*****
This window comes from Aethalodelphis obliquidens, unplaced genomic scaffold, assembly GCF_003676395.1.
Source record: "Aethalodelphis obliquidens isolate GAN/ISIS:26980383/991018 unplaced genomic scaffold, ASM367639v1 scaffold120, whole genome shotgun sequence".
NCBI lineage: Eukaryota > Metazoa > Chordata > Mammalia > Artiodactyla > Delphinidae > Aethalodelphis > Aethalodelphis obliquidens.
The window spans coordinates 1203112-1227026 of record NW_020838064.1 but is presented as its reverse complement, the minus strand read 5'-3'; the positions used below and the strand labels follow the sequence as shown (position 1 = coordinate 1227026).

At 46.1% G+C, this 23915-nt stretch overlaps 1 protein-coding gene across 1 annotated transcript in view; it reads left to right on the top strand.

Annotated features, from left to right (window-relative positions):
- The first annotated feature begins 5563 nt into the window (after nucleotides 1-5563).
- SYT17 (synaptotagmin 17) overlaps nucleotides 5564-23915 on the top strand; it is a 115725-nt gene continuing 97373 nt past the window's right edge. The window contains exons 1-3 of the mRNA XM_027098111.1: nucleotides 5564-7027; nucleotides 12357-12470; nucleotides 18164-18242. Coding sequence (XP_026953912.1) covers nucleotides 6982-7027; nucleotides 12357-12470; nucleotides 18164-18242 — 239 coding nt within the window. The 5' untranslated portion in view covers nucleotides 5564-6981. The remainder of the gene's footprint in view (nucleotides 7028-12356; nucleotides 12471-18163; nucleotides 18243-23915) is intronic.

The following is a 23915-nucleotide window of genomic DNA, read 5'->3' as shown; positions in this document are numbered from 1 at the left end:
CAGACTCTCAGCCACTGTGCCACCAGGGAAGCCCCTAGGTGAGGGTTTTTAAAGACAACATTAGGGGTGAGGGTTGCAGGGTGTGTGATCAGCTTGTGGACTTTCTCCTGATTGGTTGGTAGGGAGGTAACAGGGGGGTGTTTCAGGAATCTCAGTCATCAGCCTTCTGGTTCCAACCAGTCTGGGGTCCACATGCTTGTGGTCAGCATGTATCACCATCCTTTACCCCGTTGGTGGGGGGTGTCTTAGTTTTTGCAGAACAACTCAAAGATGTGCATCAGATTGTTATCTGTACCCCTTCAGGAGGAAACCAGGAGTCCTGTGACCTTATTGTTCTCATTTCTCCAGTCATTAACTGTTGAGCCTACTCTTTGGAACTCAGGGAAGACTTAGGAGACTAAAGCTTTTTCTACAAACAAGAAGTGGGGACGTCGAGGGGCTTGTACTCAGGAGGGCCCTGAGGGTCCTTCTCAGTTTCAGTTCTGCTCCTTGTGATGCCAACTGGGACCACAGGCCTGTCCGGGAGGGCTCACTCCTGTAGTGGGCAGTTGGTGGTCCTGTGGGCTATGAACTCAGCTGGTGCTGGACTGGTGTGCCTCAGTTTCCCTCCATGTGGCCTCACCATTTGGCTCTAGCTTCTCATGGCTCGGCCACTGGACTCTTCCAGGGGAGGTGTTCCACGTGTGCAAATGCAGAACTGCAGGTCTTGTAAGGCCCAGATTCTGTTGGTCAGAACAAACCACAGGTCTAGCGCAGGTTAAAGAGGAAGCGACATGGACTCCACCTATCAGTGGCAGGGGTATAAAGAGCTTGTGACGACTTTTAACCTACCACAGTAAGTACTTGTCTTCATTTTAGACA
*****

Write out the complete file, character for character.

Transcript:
This window comes from Aethalodelphis obliquidens, unplaced genomic scaffold, assembly GCF_003676395.1.
Source record: "Aethalodelphis obliquidens isolate GAN/ISIS:26980383/991018 unplaced genomic scaffold, ASM367639v1 scaffold120, whole genome shotgun sequence".
NCBI lineage: Eukaryota > Metazoa > Chordata > Mammalia > Artiodactyla > Delphinidae > Aethalodelphis > Aethalodelphis obliquidens.
The window spans coordinates 1203112-1227026 of record NW_020838064.1 but is presented as its reverse complement, the minus strand read 5'-3'; the positions used below and the strand labels follow the sequence as shown (position 1 = coordinate 1227026).

At 46.1% G+C, this 23915-nt stretch overlaps 1 protein-coding gene across 1 annotated transcript in view; it reads left to right on the top strand.

Annotated features, from left to right (window-relative positions):
- The first annotated feature begins 5563 nt into the window (after nucleotides 1-5563).
- SYT17 (synaptotagmin 17) overlaps nucleotides 5564-23915 on the top strand; it is a 115725-nt gene continuing 97373 nt past the window's right edge. The window contains exons 1-3 of the mRNA XM_027098111.1: nucleotides 5564-7027; nucleotides 12357-12470; nucleotides 18164-18242. Coding sequence (XP_026953912.1) covers nucleotides 6982-7027; nucleotides 12357-12470; nucleotides 18164-18242 — 239 coding nt within the window. The 5' untranslated portion in view covers nucleotides 5564-6981. The remainder of the gene's footprint in view (nucleotides 7028-12356; nucleotides 12471-18163; nucleotides 18243-23915) is intronic.

The following is a 23915-nucleotide window of genomic DNA, read 5'->3' as shown; positions in this document are numbered from 1 at the left end:
CAGACTCTCAGCCACTGTGCCACCAGGGAAGCCCCTAGGTGAGGGTTTTTAAAGACAACATTAGGGGTGAGGGTTGCAGGGTGTGTGATCAGCTTGTGGACTTTCTCCTGATTGGTTGGTAGGGAGGTAACAGGGGGGTGTTTCAGGAATCTCAGTCATCAGCCTTCTGGTTCCAACCAGTCTGGGGTCCACATGCTTGTGGTCAGCATGTATCACCATCCTTTACCCCGTTGGTGGGGGGTGTCTTAGTTTTTGCAGAACAACTCAAAGATGTGCATCAGATTGTTATCTGTACCCCTTCAGGAGGAAACCAGGAGTCCTGTGACCTTATTGTTCTCATTTCTCCAGTCATTAACTGTTGAGCCTACTCTTTGGAACTCAGGGAAGACTTAGGAGACTAAAGCTTTTTCTACAAACAAGAAGTGGGGACGTCGAGGGGCTTGTACTCAGGAGGGCCCTGAGGGTCCTTCTCAGTTTCAGTTCTGCTCCTTGTGATGCCAACTGGGACCACAGGCCTGTCCGGGAGGGCTCACTCCTGTAGTGGGCAGTTGGTGGTCCTGTGGGCTATGAACTCAGCTGGTGCTGGACTGGTGTGCCTCAGTTTCCCTCCATGTGGCCTCACCATTTGGCTCTAGCTTCTCATGGCTCGGCCACTGGACTCTTCCAGGGGAGGTGTTCCACGTGTGCAAATGCAGAACTGCAGGTCTTGTAAGGCCCAGATTCTGTTGGTCAGAACAAACCACAGGTCTAGCGCAGGTTAAAGAGGAAGCGACATGGACTCCACCTATCAGTGGCAGGGGTATAAAGAGCTTGTGACGACTTTTAACCTACCACAGTAAGTACTTGTCTTCATTTTAGACA